Sometimes we get so caught up with the symbolism and philosophy of Masonry that its humble origins are forgotten. Then a message comes back from the past – in this case across 4,000 years – to remind us that the original brethren were labourers and artisans living in an agriculturally based economy.
A recent “dig” in Egypt has revealed information on the life and the social position of the stonemasons who built the great pyramids. Those men who built the only remaining great wonder of the ancient world ate meat regularly, a rarity in those days. They lived communally while on shifts of three-months-on and three-months-off, and when they died, they were honoured with burial in brick tombs within the shadow of the sacred pyramids they had worked on.
Slaves? No way! Popular history is wrong. They were paid wages and, in addition, their food was supplied. According to Egypt’s Supreme Council of Antiquities, records tell them ten thousand masons working on the project were supplied 21 cattle and 23 sheep per day, all raised on local farms.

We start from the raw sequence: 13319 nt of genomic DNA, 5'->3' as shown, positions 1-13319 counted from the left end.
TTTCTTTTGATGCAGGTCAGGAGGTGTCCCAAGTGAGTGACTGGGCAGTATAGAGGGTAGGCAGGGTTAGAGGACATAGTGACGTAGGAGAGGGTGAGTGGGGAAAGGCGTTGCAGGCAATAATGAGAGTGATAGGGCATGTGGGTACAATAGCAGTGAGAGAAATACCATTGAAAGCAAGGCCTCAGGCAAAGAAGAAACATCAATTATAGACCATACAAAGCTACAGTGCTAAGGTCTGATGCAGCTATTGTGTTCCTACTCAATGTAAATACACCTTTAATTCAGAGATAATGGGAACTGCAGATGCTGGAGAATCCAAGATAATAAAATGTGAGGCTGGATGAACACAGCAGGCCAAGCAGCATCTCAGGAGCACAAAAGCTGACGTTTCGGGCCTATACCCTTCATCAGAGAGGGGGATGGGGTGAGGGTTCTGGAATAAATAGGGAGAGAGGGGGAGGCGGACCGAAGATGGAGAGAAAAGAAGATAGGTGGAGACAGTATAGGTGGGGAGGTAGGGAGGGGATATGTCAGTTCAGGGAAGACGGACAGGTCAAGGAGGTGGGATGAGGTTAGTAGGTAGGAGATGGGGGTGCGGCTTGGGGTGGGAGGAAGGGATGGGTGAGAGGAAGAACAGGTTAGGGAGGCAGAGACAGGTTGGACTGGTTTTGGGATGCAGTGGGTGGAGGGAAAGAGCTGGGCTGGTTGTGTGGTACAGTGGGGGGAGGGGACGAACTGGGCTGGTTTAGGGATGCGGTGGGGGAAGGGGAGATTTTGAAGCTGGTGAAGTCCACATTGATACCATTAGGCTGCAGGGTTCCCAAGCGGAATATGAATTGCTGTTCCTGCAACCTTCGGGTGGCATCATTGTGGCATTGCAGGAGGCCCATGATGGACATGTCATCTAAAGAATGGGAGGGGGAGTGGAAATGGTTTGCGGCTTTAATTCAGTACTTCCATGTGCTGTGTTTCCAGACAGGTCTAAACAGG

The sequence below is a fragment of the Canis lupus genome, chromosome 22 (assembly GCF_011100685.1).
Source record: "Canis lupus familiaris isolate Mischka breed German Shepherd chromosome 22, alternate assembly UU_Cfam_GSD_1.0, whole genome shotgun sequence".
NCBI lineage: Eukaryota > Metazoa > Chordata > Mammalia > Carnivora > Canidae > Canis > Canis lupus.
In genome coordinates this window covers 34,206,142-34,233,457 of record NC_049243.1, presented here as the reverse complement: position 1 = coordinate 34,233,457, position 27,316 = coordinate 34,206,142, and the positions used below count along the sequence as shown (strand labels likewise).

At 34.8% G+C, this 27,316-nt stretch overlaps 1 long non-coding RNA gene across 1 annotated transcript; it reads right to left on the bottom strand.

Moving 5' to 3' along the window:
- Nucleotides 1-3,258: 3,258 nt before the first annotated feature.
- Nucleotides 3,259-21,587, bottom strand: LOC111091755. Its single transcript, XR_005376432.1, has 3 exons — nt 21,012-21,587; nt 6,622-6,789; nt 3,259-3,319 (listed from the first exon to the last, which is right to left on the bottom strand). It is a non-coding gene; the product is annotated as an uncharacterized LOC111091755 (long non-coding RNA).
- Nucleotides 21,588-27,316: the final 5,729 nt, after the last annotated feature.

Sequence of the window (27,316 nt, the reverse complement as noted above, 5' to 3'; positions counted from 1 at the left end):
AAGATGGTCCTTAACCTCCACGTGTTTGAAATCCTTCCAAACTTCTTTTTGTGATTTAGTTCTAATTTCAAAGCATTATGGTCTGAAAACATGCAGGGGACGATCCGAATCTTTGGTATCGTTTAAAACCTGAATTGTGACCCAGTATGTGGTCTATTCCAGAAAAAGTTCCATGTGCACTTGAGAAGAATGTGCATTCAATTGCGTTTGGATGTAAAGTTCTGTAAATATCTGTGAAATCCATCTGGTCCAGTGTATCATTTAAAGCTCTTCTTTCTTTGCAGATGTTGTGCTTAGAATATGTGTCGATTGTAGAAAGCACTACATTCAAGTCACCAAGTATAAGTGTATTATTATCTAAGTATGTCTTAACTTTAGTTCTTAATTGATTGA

But that was Egypt and our study is in the building of the Temple at Jerusalem. So why is it significant?
There was a constant flow of people, goods, and technology from ancient Palestine and the Nile. Joseph led the way to Egypt and was followed by Jacob and he rest of his sons.
In later years, Moses led their descendants back along a similar track. The first building that Solomon undertook was a palace for his wife, Pharaoh’s daughter, and undoubtedly the architecture had an Egyptian influence.
Similarities continue. Foresters for Lebanon and quarry workers went on three-month contracts. Apprentices were fed, but skilled workers, craftsmen, were paid their wages in specie, or coinage.
As for the columns in the temple, they were the same as those in Egypt. The Corinthians, the Ionians, and the Doric came centuries later.
The transfer of knowledge continues to this day. Drip irrigation successfully developed by Israelis in the Negev Desert is now providing Jordan, descendants of the Ammonites, with fresh tomatoes, cucumbers, and succulent melons.